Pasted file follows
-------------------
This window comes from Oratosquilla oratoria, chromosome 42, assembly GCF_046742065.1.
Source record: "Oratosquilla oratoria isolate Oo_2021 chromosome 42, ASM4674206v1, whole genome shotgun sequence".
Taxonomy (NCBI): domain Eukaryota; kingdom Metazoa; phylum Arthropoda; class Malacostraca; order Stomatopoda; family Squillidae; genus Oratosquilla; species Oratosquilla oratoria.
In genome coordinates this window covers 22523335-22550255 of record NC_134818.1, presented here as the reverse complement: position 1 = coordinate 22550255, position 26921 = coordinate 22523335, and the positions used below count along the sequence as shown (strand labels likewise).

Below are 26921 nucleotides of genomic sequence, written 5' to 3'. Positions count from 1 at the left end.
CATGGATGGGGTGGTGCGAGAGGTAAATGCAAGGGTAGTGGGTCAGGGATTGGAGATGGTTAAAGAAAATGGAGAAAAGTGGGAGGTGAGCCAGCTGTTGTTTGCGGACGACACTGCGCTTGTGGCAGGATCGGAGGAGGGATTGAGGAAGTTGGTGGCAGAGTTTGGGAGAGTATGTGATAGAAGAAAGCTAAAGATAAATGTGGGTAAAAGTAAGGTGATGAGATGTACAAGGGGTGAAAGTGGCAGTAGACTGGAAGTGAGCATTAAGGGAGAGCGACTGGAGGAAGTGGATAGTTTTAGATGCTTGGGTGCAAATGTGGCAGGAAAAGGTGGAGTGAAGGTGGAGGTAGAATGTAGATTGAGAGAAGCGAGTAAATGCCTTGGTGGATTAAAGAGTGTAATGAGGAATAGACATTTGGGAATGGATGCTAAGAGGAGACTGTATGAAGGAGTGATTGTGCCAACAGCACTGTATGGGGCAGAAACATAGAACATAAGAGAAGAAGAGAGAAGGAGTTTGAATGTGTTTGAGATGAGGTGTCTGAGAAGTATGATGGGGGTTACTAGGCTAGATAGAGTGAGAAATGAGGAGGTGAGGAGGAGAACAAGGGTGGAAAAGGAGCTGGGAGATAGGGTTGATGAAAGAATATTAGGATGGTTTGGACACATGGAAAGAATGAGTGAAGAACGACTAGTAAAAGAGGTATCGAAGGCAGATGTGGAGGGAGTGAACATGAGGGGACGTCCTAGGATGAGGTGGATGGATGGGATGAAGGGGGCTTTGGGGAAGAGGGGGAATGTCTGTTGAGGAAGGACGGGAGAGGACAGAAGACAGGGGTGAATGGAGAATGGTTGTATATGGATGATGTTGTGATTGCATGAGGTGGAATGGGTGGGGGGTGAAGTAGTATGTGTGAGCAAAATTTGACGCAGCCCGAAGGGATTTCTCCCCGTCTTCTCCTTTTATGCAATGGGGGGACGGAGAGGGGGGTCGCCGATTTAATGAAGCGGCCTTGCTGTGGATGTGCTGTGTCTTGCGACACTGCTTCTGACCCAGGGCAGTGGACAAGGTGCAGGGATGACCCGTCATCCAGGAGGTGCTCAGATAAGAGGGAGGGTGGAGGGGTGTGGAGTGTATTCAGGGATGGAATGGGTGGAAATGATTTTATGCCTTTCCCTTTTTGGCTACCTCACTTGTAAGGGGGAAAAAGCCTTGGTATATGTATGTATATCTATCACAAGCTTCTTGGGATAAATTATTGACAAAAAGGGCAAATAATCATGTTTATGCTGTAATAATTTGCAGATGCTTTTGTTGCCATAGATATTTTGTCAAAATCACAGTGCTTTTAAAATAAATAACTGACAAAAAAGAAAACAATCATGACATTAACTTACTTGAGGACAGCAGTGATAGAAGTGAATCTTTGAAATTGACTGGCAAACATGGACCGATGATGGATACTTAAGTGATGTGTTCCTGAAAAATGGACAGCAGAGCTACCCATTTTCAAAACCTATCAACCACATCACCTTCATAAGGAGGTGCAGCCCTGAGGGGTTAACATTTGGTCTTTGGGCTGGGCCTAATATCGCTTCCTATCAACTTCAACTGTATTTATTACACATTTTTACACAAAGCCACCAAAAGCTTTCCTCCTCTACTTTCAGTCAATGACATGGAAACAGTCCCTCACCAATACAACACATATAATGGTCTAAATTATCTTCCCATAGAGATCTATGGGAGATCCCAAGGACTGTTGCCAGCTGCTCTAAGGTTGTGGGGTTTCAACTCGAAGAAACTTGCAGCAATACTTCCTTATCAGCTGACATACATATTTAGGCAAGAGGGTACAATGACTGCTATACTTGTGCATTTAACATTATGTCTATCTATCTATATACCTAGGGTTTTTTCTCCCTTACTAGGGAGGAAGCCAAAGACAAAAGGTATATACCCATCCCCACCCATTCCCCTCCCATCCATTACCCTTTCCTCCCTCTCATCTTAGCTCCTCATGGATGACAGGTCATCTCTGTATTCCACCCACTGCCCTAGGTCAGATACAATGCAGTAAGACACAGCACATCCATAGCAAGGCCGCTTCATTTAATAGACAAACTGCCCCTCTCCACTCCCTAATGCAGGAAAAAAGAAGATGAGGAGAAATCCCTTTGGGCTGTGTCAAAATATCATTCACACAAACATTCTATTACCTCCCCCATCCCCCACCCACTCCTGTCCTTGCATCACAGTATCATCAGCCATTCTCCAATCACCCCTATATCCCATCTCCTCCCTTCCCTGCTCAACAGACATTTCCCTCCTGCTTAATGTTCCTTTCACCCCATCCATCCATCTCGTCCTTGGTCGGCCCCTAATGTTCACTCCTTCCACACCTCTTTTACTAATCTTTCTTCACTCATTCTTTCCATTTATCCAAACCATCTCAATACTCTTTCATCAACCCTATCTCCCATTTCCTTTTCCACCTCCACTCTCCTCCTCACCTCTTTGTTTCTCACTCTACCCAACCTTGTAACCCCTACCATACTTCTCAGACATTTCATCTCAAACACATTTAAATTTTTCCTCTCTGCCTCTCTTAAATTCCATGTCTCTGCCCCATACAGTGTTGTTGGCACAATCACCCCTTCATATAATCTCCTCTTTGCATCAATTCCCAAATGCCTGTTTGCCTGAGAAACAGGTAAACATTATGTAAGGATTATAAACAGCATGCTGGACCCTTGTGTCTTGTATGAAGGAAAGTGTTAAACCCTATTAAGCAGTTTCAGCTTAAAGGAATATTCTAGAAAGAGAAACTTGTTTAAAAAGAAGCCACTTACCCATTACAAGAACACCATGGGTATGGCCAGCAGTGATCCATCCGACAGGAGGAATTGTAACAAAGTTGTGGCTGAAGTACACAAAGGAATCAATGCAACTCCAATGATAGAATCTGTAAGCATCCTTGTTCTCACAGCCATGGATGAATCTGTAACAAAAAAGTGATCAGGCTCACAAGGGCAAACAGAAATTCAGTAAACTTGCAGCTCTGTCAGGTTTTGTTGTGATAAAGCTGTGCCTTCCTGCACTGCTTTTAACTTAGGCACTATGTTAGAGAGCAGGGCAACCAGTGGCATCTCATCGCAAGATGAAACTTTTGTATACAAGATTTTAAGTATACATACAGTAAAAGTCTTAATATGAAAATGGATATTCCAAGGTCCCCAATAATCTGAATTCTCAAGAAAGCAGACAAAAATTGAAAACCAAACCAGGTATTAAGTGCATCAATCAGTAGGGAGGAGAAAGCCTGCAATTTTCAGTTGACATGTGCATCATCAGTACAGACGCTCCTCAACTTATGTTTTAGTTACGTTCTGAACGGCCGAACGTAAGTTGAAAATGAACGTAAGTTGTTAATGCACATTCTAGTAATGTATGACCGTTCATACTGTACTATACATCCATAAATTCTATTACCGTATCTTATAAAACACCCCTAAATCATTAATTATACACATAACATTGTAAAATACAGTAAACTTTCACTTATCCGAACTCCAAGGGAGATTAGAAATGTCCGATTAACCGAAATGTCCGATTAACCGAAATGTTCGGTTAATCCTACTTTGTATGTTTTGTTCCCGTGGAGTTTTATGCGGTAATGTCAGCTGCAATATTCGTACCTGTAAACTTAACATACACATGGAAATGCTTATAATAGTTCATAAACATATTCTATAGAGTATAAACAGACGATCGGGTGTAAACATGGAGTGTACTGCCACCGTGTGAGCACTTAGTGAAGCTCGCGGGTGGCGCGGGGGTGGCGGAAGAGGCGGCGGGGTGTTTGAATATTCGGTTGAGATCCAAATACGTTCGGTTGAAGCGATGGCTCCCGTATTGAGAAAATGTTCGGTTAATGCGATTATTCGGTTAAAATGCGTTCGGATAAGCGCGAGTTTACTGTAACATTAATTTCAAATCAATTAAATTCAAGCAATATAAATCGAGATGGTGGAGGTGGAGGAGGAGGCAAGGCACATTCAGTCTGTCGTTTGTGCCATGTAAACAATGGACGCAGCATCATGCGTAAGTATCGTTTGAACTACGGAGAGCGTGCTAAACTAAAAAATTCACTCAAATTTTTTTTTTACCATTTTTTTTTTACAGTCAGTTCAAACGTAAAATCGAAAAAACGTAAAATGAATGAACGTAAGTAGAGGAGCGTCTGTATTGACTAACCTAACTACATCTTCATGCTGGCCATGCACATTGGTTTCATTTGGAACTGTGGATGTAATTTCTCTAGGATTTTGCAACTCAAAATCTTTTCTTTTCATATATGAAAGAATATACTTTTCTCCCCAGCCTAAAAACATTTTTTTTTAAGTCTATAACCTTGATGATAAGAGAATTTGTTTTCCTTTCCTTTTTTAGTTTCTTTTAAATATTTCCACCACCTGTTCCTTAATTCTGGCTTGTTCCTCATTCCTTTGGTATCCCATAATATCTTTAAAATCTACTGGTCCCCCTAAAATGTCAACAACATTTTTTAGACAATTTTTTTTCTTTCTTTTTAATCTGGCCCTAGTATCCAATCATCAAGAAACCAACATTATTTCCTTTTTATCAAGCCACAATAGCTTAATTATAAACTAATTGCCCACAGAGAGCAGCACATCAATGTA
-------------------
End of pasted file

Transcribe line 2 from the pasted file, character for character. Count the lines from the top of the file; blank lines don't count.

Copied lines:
Source record: "Oratosquilla oratoria isolate Oo_2021 chromosome 42, ASM4674206v1, whole genome shotgun sequence".